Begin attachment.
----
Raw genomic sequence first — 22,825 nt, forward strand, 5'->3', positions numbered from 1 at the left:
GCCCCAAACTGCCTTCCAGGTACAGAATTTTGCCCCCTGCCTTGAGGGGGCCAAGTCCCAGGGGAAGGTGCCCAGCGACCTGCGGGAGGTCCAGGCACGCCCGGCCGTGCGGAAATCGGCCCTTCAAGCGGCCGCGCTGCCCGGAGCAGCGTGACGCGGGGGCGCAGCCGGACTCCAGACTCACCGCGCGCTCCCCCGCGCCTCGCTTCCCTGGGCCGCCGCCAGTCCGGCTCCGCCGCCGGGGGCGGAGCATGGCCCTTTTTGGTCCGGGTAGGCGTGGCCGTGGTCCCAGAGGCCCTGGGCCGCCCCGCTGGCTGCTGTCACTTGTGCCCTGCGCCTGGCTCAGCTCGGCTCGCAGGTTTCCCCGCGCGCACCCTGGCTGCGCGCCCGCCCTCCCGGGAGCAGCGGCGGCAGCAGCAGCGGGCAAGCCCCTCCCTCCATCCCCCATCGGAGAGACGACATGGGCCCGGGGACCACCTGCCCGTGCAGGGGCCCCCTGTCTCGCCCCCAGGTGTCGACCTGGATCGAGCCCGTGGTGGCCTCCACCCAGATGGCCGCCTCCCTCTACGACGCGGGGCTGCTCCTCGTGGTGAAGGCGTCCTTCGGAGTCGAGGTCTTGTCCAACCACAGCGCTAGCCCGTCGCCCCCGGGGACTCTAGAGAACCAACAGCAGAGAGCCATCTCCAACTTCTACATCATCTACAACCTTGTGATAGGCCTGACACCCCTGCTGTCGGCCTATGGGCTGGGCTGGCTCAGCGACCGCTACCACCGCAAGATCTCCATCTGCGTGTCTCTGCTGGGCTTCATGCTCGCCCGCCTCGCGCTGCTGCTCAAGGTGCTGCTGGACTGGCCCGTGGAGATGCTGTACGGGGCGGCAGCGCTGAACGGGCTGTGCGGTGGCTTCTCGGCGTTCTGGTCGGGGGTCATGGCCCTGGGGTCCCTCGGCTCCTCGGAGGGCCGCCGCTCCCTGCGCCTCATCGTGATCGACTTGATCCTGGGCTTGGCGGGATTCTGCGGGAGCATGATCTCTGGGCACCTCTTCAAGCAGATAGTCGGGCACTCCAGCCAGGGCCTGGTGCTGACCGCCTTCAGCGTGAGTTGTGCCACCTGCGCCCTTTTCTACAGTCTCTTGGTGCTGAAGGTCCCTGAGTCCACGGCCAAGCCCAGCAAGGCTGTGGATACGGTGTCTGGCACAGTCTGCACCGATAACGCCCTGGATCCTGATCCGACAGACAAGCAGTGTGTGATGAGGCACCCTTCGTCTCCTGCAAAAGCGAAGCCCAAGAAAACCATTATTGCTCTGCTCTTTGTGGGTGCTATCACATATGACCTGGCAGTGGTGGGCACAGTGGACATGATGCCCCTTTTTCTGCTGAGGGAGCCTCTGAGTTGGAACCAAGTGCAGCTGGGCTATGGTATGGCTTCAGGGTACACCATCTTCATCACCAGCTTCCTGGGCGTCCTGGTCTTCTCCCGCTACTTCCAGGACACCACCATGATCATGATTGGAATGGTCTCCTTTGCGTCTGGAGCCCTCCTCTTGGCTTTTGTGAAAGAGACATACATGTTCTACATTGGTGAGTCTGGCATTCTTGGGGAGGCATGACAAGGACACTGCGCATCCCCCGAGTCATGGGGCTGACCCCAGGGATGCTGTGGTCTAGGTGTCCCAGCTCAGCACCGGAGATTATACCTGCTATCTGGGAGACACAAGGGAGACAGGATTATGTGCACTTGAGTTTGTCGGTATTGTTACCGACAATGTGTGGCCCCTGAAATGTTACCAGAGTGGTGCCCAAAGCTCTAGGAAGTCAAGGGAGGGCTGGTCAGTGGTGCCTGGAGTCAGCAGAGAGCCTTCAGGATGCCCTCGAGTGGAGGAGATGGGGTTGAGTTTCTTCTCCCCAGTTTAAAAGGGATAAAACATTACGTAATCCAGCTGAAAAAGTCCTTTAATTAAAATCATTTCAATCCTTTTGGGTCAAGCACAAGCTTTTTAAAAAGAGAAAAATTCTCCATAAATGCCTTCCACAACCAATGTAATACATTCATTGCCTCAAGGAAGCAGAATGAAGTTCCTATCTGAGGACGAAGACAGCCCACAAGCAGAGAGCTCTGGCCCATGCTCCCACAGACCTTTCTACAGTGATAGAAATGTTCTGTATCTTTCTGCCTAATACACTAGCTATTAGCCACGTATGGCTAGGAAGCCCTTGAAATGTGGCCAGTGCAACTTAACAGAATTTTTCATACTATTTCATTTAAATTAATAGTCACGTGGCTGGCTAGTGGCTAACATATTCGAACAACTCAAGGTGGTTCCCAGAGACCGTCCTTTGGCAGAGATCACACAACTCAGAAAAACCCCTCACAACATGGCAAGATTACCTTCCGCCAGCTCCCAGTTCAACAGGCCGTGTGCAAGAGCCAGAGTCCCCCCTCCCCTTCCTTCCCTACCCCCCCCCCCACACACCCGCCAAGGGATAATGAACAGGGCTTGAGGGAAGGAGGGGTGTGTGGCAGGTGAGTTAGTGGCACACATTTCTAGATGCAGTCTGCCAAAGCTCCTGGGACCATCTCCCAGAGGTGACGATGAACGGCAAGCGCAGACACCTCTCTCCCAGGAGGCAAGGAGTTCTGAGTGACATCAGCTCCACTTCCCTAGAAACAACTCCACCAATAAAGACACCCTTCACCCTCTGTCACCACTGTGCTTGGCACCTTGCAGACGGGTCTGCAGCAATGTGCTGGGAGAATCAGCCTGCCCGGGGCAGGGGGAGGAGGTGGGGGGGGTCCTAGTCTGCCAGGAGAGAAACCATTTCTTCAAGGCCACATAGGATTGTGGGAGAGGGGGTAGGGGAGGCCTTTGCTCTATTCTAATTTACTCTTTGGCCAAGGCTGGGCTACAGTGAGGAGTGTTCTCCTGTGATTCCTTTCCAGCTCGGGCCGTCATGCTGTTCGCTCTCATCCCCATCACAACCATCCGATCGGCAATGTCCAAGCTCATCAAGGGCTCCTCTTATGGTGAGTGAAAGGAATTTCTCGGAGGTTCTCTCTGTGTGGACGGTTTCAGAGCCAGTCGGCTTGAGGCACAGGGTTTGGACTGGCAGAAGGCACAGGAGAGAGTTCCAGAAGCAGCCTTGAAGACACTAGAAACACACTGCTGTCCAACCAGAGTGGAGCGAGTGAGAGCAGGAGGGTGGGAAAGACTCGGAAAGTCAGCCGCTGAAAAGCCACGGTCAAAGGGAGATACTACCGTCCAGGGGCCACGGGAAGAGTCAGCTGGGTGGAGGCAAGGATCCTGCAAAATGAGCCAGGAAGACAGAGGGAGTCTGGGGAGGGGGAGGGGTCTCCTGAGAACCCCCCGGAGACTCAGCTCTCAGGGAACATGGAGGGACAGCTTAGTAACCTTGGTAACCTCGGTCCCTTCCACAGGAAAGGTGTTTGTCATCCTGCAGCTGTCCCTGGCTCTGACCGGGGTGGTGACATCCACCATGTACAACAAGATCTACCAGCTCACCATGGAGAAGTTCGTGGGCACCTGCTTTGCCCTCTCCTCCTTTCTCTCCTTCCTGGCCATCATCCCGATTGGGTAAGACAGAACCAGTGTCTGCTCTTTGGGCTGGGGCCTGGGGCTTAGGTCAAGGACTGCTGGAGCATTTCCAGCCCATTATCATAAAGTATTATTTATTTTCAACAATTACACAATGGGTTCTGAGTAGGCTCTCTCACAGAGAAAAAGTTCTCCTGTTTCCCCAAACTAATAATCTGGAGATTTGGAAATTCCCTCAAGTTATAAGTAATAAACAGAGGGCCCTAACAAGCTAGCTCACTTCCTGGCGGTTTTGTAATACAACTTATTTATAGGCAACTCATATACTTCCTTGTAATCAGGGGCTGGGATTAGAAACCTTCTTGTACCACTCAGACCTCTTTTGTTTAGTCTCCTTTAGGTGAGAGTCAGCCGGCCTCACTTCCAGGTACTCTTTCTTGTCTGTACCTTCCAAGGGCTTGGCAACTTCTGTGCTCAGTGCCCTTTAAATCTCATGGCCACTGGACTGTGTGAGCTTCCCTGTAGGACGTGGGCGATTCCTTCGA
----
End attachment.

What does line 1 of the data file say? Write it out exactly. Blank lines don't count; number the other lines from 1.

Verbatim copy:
Raw genomic sequence first — 22,825 nt, forward strand, 5'->3', positions numbered from 1 at the left: